Sometimes, just sometimes, good things unravel so that other equally beneficial things can fall into place on the proviso that endings are merely new beginnings.
Robyn Wallace will attest to that after she skipped composite teammates Cheryn Menhennett, Di Bentley and Mere Nepia to the championship fours crown of the annual North Island Chartered Clubs Outdoor Bowls Tournament staged in Auckland from November 13-15.
You see, Wallace had teed up fellow Omarunui club members Dot Palmer, Jan Henderson and Ngaire McKinley to tackle the tourney because they had claimed national club championship bragging rights in Hamilton in April last year.
As it turned out, the trio weren't available last week for "various reasons" although Henderson had crossed the floor to Bowls Taradale where she is a long-time member.
Understandably Wallace had considered flagging the idea of going to the chartered clubs' tourney but as the deadline loomed a lightbulb switched on. It dawned on her that the Bay View trio of lead Menhennett, No 2 Bentley and No 3 Nepia (No 3) could register as members of Taradale RSA instead.
"They did and away we went," says Wallace, a former Wairoa resident who played for Gisborne/East Coast before moving to Napier five years ago.
The chartered clubs rules negates the need for players to be affiliated to the same bowls club — they can be members of any other registered sports club such as the RSA or Cosmopolitan ones to meet the eligibility requirements.
Remarkably Wallace had never played alongside Menhennett, Bentley and Nepia before but she had locked horns against them in smaller Bay tournaments.
Menhennett is just a three-year player while the other two have rolled out mats close to a decade although just Wallace and Nepia were going in with previous chartered club experience.
The games were played from the headquarters of the Manurewa and Papakura clubs.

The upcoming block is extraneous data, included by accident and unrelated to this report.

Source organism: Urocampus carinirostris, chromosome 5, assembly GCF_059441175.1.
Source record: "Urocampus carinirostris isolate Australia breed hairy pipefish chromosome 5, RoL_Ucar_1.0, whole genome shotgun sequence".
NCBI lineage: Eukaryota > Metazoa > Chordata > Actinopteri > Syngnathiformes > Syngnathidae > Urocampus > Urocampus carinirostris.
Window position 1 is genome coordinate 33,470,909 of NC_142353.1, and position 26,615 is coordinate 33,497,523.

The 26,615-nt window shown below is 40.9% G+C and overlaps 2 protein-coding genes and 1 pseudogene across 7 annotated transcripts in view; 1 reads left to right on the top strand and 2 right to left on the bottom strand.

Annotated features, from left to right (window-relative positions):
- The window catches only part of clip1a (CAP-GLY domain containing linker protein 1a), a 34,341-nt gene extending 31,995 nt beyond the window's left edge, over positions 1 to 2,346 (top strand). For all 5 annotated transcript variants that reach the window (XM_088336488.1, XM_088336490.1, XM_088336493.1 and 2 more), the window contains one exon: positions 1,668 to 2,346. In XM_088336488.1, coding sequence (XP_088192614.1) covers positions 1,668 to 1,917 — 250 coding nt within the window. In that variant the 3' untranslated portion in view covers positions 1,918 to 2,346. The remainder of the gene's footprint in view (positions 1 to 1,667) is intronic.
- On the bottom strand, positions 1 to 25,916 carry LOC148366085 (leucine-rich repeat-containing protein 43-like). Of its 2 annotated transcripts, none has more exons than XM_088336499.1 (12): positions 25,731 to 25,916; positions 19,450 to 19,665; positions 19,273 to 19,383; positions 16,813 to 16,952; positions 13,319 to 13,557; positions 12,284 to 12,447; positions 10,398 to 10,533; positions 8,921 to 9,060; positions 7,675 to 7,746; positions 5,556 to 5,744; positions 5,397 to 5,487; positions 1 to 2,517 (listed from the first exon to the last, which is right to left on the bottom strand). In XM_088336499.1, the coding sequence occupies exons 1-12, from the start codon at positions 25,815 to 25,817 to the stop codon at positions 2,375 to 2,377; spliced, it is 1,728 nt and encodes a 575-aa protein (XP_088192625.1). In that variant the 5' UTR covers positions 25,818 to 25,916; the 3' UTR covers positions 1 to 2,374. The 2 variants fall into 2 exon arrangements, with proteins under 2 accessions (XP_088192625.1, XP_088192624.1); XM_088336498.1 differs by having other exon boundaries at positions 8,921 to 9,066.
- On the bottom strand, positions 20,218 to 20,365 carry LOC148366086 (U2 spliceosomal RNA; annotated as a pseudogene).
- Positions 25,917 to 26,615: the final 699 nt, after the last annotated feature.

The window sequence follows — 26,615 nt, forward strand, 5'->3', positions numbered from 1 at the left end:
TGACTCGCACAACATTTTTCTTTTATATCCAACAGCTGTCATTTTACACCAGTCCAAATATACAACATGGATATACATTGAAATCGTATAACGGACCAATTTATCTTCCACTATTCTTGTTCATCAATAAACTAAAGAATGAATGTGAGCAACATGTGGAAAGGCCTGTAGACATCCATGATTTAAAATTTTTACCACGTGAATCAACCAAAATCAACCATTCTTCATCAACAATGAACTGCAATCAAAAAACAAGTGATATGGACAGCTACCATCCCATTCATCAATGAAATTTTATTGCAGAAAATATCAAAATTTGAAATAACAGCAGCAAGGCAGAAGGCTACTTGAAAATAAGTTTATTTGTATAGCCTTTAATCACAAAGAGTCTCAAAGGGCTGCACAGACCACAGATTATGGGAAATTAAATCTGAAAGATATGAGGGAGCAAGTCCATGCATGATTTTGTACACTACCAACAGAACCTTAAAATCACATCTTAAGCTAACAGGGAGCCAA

The Taradale RSA side lost only one game out of nine in post-section play, which had lured a field of 62 teams, to a New Plymouth four before pipping 14-13 a Nellie Yap-skipped Manurewa side in the final.
Wallace says they had battled close to 150 minutes in the 18-end final. The top 16 went through to the championship stage while the rest continued in plates and consolation rounds.
Taradale RSA had no burning ambitions but to simply qualify so their acquisition had surpassed their expectations.
"We just got stronger as we went along," says Wallace.
Oddly enough the absence of competitive familiarity didn't bother them. If anything, it became a catalyst to honing in on the jack or kitty end after end.
That sense of house-on-fire compatibility was built on a solid foundation of simply having fun although they were there to tackle the "hard stuff".
No doubt, when push came to shove Wallace dug deep for a few clutch shots to pull them out of tricky situations.
For instance, they were 14-12 up on the board in the final and Wallace had just one bowl to change their fortunes. Yes, she delivered.
She shunted a Taradale RSA shot ball on to the jack to break the opposition's two-shot hold, thus avoiding the stress of playing an extra end.
"Nobody likes an extra end because the tension is on you then."
Taradale RSA did not need a reminder because they had to play an extra end in game four but, mercifully, came through it.
"We were just pleased that we didn't have to play an extra end in the final."
For Wallace it brought back memories of skipping the Omarunui team, with Merle McLean instead of Henderson, to the North Island chartered club runner-up placing at Johnsonville club in Wellington in 2013.
In some respects, last week's win had exorcised a few demons for Wallace on unfinished business, albeit with different personnel.
With details still to be disclosed on where the next North Island chartered club tourney will be staged, she isn't sure if the champion four will defend their crown.
It's not that travelling to any other destination will be any further from Whangarei but there are more complicated variables to factor in, such as who will be available and the matter of allegiance to those who couldn't make it this year.
Taradale RSA will acknowledge the players' accomplishment at the club tonight with a presentation before the four will celebrate their success with a quiet dinner sometime next week.
They collected $1400 in prizemoney, which Wallace says is really good "for a women's tournament".
"It helps," she says of the $350 each but it's always more about the camaraderie, travel into the unknown territory of competition.